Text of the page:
As always you may interpret the scores I provide as follows.

0-25 A spirit with a rating this low would actually kill you.
26-49 Depending upon your fortitude you might actually survive this.
50 -59 You are safe to drink this…but you shouldn’t.
60-69 Substandard swill which you may offer to people you do not want to see again.
70-74 Now we have a fair mixing rum or whisky. Accept this but make sure it is mixed into a cocktail.
75-79 You may begin to serve this to friends, again probably still cocktail territory.
80-84 We begin to enjoy this spirit neat or on the rocks. (I will still primarily mix cocktails)
85-89 Excellent for sipping or for mixing!
90-94 Definitely a primary sipping spirit, in fact you may want to hoard this for yourself.
95-97.5 The Cream of the Crop
98+ I haven’t met this bottle yet…but I want to.

Very loosely we may put my scores into terms that you may be more familiar with on a Gold, Silver, and Bronze medal scale as follows:

70 – 79.5 Bronze Medal (Recommended only as a mixer)
80 – 89.5 Silver Medal (Recommended for sipping and or a high quality mixer)
90 – 95 Gold Medal (Highly recommended for sipping and for sublime cocktails.)

11 Responses to “Alberta Premium Dark Horse”

  1. David said

    I think a “dollop” is less than a tenth, but semantics are a pain. My understanding was that if it was made in Alberta and called “rye” it is %100 rye. I say understanding but it’s more in the nature of an assumption. This stuff does make a delicious Manhattan, it must be said. What about lobbying AP to distribute “…. the base rye whisky bottled at 45 % aby without the added corn whisky and sherry”? Ditch the colour too.

    • Semantics are a pain, I agree.

      By the way, there is no requirement for a whisky in Alberta to be 100 % rye mash to be called “rye whisky”. As long as the whisky has the traditional Rye” flavour profile it may be legally labelled as “rye whisky”.

      I agree that the Alberta Premium Dark Horse does not have the traditional rye flavour profile, but then again it is not labeled as rye whisky, it is labeled Canadian Whisky.

  2. David said

    “a whopping 8 to 8.5 % by volume addition of corn whiskey”

    how do you come by this information?

    I was suspicious to see “Canadian Whisky” on the label but could obtain no information from my retailer, the LCBO. Ignorance is not always bliss. If I want corn liquor I’ll have a bourbon, thanks.

    “wish I could have tasted the base rye whisky bottled at 45 %” what you said!

    • Hi David

      Davin de Kergommeaux of Canadian Whisky related this information in the comments section of his review apparently getting the information straight from Beam Global the Brand Owner. Just to be clear, it is not necessarily true that the Corn Whisky in the blend is American Corn Whisky. Almost all Canadian Whisky is predominantly corn based and that 8 to 8.5 % corn whisky in the blend was likely produced and aged in Canada, and at only 8.5 % this would be a lower amount Corn in the blend than most labeled rye whiskies in Canada or the US. (The .5 % sherry is probably also produced in Canada.)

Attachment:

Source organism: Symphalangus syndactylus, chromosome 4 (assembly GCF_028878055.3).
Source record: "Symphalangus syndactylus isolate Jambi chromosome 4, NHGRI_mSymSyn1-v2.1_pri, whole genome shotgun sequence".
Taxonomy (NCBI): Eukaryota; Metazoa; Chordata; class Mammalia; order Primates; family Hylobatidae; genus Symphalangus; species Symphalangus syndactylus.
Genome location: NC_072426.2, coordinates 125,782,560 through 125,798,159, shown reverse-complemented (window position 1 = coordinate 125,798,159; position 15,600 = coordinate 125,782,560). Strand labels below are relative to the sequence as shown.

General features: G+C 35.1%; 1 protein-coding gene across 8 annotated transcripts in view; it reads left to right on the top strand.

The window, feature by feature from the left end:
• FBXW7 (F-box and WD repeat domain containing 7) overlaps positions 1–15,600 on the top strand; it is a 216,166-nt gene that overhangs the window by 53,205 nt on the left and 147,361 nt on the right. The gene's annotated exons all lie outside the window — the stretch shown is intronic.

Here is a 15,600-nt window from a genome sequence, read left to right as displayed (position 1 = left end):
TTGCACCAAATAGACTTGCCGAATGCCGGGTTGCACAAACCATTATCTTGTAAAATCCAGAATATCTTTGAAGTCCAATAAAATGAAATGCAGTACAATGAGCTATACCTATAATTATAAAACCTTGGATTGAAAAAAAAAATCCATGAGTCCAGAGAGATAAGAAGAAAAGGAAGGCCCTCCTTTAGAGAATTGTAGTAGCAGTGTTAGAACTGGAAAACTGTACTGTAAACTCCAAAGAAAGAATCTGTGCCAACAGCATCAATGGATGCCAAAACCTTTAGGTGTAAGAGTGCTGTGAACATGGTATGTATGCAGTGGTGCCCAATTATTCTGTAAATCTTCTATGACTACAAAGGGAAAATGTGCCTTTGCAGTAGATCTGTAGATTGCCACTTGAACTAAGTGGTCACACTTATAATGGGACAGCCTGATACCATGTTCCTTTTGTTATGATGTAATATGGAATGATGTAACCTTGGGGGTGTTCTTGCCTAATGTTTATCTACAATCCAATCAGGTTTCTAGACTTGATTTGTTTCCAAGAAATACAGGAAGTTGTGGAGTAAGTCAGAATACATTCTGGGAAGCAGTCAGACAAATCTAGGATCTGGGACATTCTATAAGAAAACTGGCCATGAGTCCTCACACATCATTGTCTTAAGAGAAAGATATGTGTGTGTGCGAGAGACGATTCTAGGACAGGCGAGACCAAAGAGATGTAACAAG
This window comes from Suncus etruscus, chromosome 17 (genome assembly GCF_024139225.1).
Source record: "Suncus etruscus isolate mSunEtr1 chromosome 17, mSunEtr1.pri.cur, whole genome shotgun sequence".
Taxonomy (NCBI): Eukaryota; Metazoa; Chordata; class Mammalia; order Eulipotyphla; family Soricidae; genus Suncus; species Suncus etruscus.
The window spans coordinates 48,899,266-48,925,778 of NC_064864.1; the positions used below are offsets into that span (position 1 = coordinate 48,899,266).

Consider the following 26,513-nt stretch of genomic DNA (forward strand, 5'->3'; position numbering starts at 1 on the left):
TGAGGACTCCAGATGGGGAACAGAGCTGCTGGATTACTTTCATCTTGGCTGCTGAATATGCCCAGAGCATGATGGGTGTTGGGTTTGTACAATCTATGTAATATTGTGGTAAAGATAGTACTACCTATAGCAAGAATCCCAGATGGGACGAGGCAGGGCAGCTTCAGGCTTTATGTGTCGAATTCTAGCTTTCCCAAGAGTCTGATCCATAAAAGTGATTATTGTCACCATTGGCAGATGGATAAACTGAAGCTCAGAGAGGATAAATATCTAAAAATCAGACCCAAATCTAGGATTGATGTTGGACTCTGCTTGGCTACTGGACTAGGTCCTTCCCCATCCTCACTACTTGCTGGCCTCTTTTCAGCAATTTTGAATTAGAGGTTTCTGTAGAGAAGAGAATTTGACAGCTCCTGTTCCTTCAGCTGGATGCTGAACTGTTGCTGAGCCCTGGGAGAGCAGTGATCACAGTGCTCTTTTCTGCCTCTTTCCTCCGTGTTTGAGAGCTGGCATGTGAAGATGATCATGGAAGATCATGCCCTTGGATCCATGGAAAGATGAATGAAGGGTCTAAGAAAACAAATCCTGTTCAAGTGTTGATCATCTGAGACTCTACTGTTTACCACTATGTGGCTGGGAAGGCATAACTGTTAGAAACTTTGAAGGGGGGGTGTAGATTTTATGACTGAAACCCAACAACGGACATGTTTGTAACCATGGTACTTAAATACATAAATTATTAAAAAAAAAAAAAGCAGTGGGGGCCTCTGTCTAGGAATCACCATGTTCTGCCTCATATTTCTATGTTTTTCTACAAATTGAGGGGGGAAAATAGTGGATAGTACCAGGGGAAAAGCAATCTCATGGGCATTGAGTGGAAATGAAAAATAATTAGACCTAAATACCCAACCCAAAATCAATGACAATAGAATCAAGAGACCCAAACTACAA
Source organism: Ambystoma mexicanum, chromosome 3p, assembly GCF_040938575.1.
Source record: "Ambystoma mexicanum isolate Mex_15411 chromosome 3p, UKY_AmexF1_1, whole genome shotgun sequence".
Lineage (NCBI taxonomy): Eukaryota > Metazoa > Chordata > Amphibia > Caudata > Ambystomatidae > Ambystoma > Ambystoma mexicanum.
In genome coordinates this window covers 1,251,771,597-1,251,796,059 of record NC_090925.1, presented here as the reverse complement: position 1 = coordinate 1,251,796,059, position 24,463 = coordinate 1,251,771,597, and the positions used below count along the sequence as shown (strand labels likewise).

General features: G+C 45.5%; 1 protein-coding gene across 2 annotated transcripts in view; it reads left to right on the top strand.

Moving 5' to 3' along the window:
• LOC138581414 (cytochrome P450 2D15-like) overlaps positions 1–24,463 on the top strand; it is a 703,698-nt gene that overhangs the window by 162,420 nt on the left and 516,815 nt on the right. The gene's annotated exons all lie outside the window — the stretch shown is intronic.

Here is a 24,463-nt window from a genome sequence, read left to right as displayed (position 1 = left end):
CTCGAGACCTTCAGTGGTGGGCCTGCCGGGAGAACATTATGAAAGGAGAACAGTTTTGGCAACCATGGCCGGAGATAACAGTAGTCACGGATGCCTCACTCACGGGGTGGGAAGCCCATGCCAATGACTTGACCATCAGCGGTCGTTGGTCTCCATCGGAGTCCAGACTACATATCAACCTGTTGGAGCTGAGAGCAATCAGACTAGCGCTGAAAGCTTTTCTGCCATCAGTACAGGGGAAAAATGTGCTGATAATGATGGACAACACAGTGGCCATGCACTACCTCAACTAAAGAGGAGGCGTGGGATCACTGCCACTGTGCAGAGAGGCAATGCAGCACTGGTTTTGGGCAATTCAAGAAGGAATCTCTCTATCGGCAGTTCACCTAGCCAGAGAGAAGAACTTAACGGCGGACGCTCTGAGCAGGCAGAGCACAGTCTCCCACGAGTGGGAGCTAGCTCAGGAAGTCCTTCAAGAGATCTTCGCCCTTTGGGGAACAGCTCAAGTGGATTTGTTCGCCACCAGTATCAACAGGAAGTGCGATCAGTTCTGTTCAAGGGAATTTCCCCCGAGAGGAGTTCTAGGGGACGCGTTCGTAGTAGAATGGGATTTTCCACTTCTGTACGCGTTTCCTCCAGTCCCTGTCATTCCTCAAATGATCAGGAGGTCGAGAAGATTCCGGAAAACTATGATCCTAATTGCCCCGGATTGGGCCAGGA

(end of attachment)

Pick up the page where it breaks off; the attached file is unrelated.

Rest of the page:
My issue is not with the addition of Corn Whisky to the Blend (this is after all a blended whisky), nor is it with the addition of o.5 % sherry. My issue was with the promotional information sent to me that indicated just a “touch” of Bourbon and Sherry Flavour. In my mind these percentages amount to far more than a “touch”.

  3. L G Hundertmark said

    I do not understand your Canadian laws. You take a Canadian Rye and put som part of bourbon made in an other country in it …. and it is still Canadian … and you dillute with fluids of fruit that are not whisky at all ……. and you still call it whisky. To me the thing in the bottle is neither Canadian nor whisky.

    • You are quite right… you do not understand Canadian Law nor Canadian Whisky. And it seems you do not understand whisky practices from the rest of the world either.

      For one thing, there is nobody in Canada dumping fruit juice into their whisky although blending with up to 9 % by volume with other spirits to add depth and character is allowed. But did you know that those ‘flavouring’ spirits must be aged according to the same stringent standards as our whisky. This minimum standard of aging is three years, and it is the most stringent standard of aging in the world for any country’s whisky.

      Did you also know that American Whiskey allows up to 49 % of the volume to be comprised of neutral Spirits? And that this neutral spirit does not even have to be a grain spirit. And their Whiskey does not need to be aged for longer than a day; yet, they can still call it “whiskey”.

      And then there is Scottish Whisky. They too flavour their whisky (yes even the vaunted Single Malts) by adding bourbon or sherry or other exotic wines to their whisky. The Scots do it at the beginning of the aging process when they place their fresh distilled spirit into wet casks. And then they can further this flavouring process when they “ace’ their almost finished whisky into other wet casks which may contain any type of spirit at all that was in the cask previously. Nothing in the Scottish Whisky regulations forbids the addition of wine or bourbon into the casks prior to filling it with whisky. In fact these spirits are routinely added as a means of keeping the cask from drying out prior to the addition of the whisky. How much can they add? Guess what, there is no regulation, it is left to the best practice of each distiller. And nothing in the Scottish Whisky regulations forbids the practice of multiple “acing” which in theory could introduce as much flavour from other spirits as any blender desires. (The Bruichladdich 1989 Black Art is just such a bottling. Master Blender, Jim McEwan, used 1989 Vintage whisky stocks and a secret combination of wine finishing casks to create this unusual Vintage Single Malt Whisky.)

      Hopefully this helps your understanding of not only Canadian Whisky (the best selling in the world by the way), but also your understanding of two of the other top selling whiskies as well.

  4. David T. Smith said

    I agree with you that this whisky is lacking the harmony one would expect, at times I found the dark fruits annoying. Not that its bad but I think that they have failed at the goal in making this a whisky for connoisseurs and you may be right it could be better for some good mixes. I still drink my bottle regularly and think your score is similar to my experience.

  5. A said

    Glad to see your review of this already, just found it for like $22 and was surprised by the quality.
    I absolutely love the bottle, just had friends over and they really like the elusive dark horse on the label. Everyone thought the whiskey was great and it was smooth enough for me to enjoy straight, most will prefer to mix of course, at 45%.